This summer has been one continuous trip. For a couple of weeks, we made the “Grand Tour” of the Rocky Mountain West. I have lived in the west nearly all my life, and we have spent many happy times in Yellowstone, the Grand Tetons, Rocky Mountain National Park, Zion, and the other Utah parks, but I have never been to Glacier, so we planned this trip with a lot of excitement.
One of the reasons I have not visited Glacier is that it is a long way from just about any place. We spent three full days (twelve hours a day) driving with not many stops in between.
All that said, the visit was definitely worth the effort. We stayed in the pleasant but not elegant Village Inn at Apgar at the south end of the lake. Our room was right at the lake’s edge, and we had a breath-taking view of the major peaks of the park. No matter the weather or the time of day, we never tired of the view.
The scenery and the wildlife were both spectacular. Even though it was rainy for part of our visit, the clouds and mists added to the beauty. The Going-to-the-Sun Road turned out to be a not-to-be-missed experience. The road is built on a narrow shelf of the cliffs, rising from the valley floor to the summit dividing the eastern and western halves of the park. There are waterfalls everywhere, glaciers and snow all around, water pouring out of the sheer rock faces of the mountain, and steep-walled overlooks. We were in luck because the road had opened only the day before our arrival. An additional bonus of that timing was that there were not many other visitors. Mountain sheep grazed unfazed alongside the road. Deer and elk could be seen in the forests beside the road.
Lilacs were in bloom at our lodging, and butterflies covered the fragrant blossoms. A short walk nearby took much longer than we anticipated because we kept pausing to admire wild strawberries, beautiful flowers, and the trademark Glacier bear grass.
Not unexpectedly, the most disappointing part of the visit was the food. The first evening we ate at a family restaurant just a short walk from our room. The menu did not look very exciting and I made the very unwise choice of fish and chips. Huckleberries are one of the iconic delicacies of the region, so we shared a huckleberry cobbler topped with ice cream. The huckleberries must have been in short supply because the dish was augmented with blackberries.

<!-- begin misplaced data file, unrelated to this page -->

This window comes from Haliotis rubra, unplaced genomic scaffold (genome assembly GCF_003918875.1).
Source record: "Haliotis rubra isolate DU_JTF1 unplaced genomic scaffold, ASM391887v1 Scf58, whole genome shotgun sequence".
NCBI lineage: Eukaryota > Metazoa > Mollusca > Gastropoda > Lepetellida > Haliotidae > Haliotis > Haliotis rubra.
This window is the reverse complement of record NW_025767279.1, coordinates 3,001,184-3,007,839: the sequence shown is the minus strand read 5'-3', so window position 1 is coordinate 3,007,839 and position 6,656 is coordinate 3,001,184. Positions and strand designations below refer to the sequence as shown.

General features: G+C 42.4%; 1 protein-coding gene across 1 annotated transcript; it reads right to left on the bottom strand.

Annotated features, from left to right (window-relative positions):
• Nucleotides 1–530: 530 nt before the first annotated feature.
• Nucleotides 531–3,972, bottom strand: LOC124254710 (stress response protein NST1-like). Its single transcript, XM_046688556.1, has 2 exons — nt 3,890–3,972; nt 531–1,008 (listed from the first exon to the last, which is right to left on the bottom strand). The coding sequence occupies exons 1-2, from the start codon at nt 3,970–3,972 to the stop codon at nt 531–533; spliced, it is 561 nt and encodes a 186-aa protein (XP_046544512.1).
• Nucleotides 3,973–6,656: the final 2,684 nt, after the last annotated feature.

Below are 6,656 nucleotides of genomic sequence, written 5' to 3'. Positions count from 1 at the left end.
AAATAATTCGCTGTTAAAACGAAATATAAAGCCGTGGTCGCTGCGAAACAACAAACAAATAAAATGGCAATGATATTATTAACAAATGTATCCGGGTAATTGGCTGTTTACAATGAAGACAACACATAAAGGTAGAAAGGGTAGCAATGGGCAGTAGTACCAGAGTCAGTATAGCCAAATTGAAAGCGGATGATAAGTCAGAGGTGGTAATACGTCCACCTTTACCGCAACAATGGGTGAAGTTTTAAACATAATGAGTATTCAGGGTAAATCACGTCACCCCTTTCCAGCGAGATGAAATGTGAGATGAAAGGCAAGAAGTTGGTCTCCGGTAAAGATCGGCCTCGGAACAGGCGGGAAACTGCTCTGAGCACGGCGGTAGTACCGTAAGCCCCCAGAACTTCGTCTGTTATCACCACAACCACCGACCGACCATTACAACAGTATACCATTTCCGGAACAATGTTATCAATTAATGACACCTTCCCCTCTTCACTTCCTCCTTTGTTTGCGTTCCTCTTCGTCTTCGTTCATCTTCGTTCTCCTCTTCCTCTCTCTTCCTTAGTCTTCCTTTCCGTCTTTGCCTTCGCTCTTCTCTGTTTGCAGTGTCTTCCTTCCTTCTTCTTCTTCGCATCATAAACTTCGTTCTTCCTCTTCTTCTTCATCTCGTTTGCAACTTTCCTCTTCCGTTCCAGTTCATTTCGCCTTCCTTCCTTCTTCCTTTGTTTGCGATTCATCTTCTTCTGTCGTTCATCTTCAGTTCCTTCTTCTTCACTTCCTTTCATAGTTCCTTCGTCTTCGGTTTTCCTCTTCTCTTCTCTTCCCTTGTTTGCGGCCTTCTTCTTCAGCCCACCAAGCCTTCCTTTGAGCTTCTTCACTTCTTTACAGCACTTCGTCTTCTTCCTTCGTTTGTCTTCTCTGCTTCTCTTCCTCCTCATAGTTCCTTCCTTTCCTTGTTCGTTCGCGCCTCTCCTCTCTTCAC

The next evening we ate in the dining room of the historic Lake McDonald Lodge. The setting was beautiful and historic. The food was ok. Perhaps the highlight was the huckleberry cream soda from a bottle labeled with an image of one of Glacier’s famous red buses. The food choices included several made with local game. The salad actually turned out to be quite tasty.
After all of this, I tried to think of a recipe that would capture our Glacier NAtional Park experience. Huckleberries immediately came to mind, but my search in various local grocery stores came to naught. Frozen wild blueberries wound up being the closest alternative I could find. Panna cotta seemed easier and more refreshing than a cobbler, So that’s what ended up being the recipe for this post.
Chamomile and ginger panna cotta
- 2 cups heavy cream
- ginger root, peeled and cut into five little-finger sized pieces
- 2 regular tea bags, chamomile tea
- ½cup sugar
- ½ cup cold water
- 1 envelope unflavored gelatine
- 1½ cups buttermilk
- Combine the cream, ginger root pieces, chamomile tea bags and sugar in a medium, heavy-bottomed pot. Stir to dissolve the sugar. Bring just to the simmer over medium-low heat.
- Lower the heat and steep for about 30 minutes. Remove the ginger pieces and tea bags. If there are little pieces of ginger floating in the mixture, strain. Return to the heat.
- Meanwhile, place the water in a small dish, sprinkle the gelatine over the surface of the water, and allow to soften for about 5 minutes.
- Add the softened gelatine to the warm cream and stir until the gelatine is completely dissolved, about 2-3 minutes.
- Remove from the heat. Stir in the buttermilk, and ladle into 6 6-ounce ramekins. Cover with plastic wrap and refrigerate for at least 2 hours or until the panna cottas are set.
Wild Blueberry Sauce
- 10 ounces frozen wild blueberries, thawed
- 1 tablespoon sugar
- 1 tablespoon corn starch
- ½ cup water
- Place the thawed blueberries in a small pan over low heat
- Dissolve the sugar and cornstarch in the water and then pour into the blueberries
- Stir the mixture over low heat until the sauce has become translucent and thickened.
- Run a small sharp knife around the edge of each ramekin of panna cotta.
- Invert the loosened panna cotta over the serving plate and unmold
- Top with wild blueberry sauce
- Add a spoonful of crème fraîche (optional)
- Sprinkle with turbinado sugar (optional)